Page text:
“It is easy, no doubt, for any friend to blame me for entering into connexion with commercial matters at all. But, I wish to know what I could have done better; excluded from the bar, and then from all profits for six years, by my colleague’s prolonged life. Literature was not in those days what poor Constable has made it; and, with my little capital, I was too glad to make commercially the means of supporting my family. I got but L.600 for the Lay of the Last Minstrel, and it was a price that made men’s hair stand on end—L.1000 for Marmion. I have been far from suffering by James Ballantyne. I owe it to him to say, that his difficulties, as well as his advantages, are owing to me. I trusted too much to Constable’s assurances of his own and his correspondents’ stability, but yet I believe he was only sanguine. The upshot is just what Hurst and Co. and Constable may be able to pay me; if 15s. in the pound, I shall not complain of my loss, for I have gained many thousands in my day. But while I live I shall regret the downfall of Constable’s house, for never did there exist so intelligent and so liberal an establishment. They went too far when money was plenty, that is certain; yet if every author in Britain had taxed himself half a year’s income, he should have kept up the house which
first broke in upon the monopoly of the London trade, and made letters what they now are.

“I have had visits from all the monied people, offering their purses—and those who are creditors, sending their managers and treasurers to assure me of their joining in and adopting any measures I may propose. I am glad of this for their sake, and for my own—for although I shall not desire to steer, yet I am the only person that can cann, as Lieutenant Hatchway says, to any good purpose. A very odd anonymous offer I had of L.30,000,* which I rejected, as I did every other. Unless I die, I shall beat up against this foul weather. A penny I will not borrow from any one. Since my creditors are content to be patient, I have the means of righting them perfectly, and the confidence to employ them. I would have given a good deal to have avoided the coup d’ eclat; but that having taken place, I would not give sixpence for any other results. I fear you will think I am writing in the heat of excited resistance to bad fortune. My dear Lockhart, I am as calm and temperate as you ever saw me, and working at Woodstock like a very tiger. I am grieved for Lady Scott and Anne, who cannot conceive adversity can have the better of them, even for a moment. If it teaches a little of the frugality which I never had the heart to enforce when money was plenty, and it seemed cruel to interrupt the enjoyment of it in the way they liked best it will be well.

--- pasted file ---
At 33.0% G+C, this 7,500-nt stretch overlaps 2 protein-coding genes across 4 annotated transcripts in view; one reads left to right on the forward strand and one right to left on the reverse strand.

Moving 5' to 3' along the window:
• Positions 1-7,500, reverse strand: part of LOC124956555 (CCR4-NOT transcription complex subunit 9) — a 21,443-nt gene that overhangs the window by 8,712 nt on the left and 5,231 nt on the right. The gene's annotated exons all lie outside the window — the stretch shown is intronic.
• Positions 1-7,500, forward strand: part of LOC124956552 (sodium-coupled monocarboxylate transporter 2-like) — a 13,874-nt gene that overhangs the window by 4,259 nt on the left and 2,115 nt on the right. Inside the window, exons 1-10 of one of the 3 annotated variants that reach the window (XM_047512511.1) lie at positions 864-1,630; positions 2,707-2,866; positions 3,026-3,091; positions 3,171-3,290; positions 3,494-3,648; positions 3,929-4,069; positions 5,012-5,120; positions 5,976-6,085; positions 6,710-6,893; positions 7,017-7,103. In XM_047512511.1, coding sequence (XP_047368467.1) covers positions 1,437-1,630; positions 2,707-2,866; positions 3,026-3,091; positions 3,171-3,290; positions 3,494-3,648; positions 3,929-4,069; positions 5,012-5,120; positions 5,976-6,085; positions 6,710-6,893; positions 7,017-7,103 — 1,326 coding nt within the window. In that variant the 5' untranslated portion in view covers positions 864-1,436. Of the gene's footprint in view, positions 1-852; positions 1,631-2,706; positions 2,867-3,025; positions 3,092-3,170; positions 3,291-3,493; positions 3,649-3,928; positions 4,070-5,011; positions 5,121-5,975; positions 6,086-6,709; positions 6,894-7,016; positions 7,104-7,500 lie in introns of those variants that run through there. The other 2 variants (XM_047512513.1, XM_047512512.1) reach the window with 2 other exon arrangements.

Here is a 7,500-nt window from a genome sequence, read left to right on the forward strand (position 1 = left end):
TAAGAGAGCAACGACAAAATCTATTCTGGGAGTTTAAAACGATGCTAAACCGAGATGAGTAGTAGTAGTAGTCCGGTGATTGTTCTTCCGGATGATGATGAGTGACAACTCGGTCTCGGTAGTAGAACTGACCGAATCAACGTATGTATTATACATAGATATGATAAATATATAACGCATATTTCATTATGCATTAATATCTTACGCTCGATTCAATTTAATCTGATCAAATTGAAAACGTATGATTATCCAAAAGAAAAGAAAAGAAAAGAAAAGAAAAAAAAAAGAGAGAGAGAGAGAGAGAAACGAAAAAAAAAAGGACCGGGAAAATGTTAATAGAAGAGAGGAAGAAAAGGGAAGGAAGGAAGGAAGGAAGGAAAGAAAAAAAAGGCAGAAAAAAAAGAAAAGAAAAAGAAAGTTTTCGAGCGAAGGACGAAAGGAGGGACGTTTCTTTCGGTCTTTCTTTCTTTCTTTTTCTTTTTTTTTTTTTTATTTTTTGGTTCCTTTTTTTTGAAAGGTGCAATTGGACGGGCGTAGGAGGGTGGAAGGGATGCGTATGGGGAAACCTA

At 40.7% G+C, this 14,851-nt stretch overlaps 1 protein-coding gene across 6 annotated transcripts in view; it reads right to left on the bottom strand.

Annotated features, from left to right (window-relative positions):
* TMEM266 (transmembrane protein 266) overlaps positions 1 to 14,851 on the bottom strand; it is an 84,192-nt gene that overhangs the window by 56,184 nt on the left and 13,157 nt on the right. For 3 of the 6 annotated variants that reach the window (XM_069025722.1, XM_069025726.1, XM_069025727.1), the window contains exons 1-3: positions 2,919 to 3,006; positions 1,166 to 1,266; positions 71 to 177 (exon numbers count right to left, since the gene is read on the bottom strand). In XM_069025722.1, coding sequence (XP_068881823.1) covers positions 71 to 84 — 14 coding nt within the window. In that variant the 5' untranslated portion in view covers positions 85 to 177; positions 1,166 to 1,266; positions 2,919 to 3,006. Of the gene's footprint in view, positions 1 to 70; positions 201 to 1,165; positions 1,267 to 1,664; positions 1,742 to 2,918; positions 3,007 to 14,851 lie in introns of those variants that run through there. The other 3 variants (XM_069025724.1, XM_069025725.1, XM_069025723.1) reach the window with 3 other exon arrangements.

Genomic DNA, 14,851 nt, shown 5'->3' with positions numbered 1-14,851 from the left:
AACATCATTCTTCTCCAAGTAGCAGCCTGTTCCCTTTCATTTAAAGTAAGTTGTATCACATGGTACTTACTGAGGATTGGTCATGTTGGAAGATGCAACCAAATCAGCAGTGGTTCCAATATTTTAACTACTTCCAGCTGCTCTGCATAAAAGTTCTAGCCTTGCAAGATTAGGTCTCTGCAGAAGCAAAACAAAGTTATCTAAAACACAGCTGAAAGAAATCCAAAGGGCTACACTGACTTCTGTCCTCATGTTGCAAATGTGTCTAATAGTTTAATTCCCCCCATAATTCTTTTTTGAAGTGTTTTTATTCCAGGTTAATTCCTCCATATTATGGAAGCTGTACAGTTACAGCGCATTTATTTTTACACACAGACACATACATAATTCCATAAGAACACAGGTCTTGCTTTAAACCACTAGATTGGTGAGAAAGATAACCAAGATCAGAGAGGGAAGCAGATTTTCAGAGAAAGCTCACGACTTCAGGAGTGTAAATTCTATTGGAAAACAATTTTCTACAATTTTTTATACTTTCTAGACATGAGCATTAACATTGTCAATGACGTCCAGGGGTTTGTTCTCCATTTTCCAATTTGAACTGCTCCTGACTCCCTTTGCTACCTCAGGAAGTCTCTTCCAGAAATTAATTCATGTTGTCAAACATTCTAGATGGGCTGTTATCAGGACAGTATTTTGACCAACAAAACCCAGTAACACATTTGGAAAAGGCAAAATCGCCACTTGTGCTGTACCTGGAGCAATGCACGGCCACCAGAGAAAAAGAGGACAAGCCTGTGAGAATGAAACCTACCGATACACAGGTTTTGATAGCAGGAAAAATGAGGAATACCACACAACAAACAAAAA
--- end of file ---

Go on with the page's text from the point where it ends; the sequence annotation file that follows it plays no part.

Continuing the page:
“Kindest love to Sophia, and tell her to study the song† and keep her spirits up. Tyne heart, tyne all; and it is making more of money than it is worth to grieve about it. Kiss Johnnie for me. How glad I am fortune carried you to London before these reverses happened, as they would have embittered parting, and made it

* Sir Walter never knew the name of this munificent person,

† “Up with the bonnets of Bonnie Dundee.”

resemble the boat leaving the sinking ship.—Yours, dear
Lockhart, affectionately,

Walter Scott.”